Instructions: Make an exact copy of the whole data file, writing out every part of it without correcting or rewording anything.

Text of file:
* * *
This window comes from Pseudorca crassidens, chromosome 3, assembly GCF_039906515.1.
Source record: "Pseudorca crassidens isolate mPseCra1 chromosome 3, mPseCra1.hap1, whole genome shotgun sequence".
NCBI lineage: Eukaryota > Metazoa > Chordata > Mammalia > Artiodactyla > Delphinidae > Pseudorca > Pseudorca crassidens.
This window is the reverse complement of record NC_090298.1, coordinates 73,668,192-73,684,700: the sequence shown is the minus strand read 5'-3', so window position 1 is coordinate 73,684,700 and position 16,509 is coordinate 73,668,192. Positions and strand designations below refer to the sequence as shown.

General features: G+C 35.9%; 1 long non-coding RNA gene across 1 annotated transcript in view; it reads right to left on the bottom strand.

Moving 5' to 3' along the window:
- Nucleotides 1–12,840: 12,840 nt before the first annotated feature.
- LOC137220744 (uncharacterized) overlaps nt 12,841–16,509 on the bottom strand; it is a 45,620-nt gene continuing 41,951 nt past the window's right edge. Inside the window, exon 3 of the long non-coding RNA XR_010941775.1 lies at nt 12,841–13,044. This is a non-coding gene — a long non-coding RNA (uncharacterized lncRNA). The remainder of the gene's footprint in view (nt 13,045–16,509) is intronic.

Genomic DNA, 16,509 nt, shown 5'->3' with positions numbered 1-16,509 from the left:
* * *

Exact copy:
This window comes from Pseudorca crassidens, chromosome 3, assembly GCF_039906515.1.
Source record: "Pseudorca crassidens isolate mPseCra1 chromosome 3, mPseCra1.hap1, whole genome shotgun sequence".
NCBI lineage: Eukaryota > Metazoa > Chordata > Mammalia > Artiodactyla > Delphinidae > Pseudorca > Pseudorca crassidens.
This window is the reverse complement of record NC_090298.1, coordinates 73,668,192-73,684,700: the sequence shown is the minus strand read 5'-3', so window position 1 is coordinate 73,684,700 and position 16,509 is coordinate 73,668,192. Positions and strand designations below refer to the sequence as shown.

General features: G+C 35.9%; 1 long non-coding RNA gene across 1 annotated transcript in view; it reads right to left on the bottom strand.

Moving 5' to 3' along the window:
- Nucleotides 1–12,840: 12,840 nt before the first annotated feature.
- LOC137220744 (uncharacterized) overlaps nt 12,841–16,509 on the bottom strand; it is a 45,620-nt gene continuing 41,951 nt past the window's right edge. Inside the window, exon 3 of the long non-coding RNA XR_010941775.1 lies at nt 12,841–13,044. This is a non-coding gene — a long non-coding RNA (uncharacterized lncRNA). The remainder of the gene's footprint in view (nt 13,045–16,509) is intronic.

Genomic DNA, 16,509 nt, shown 5'->3' with positions numbered 1-16,509 from the left: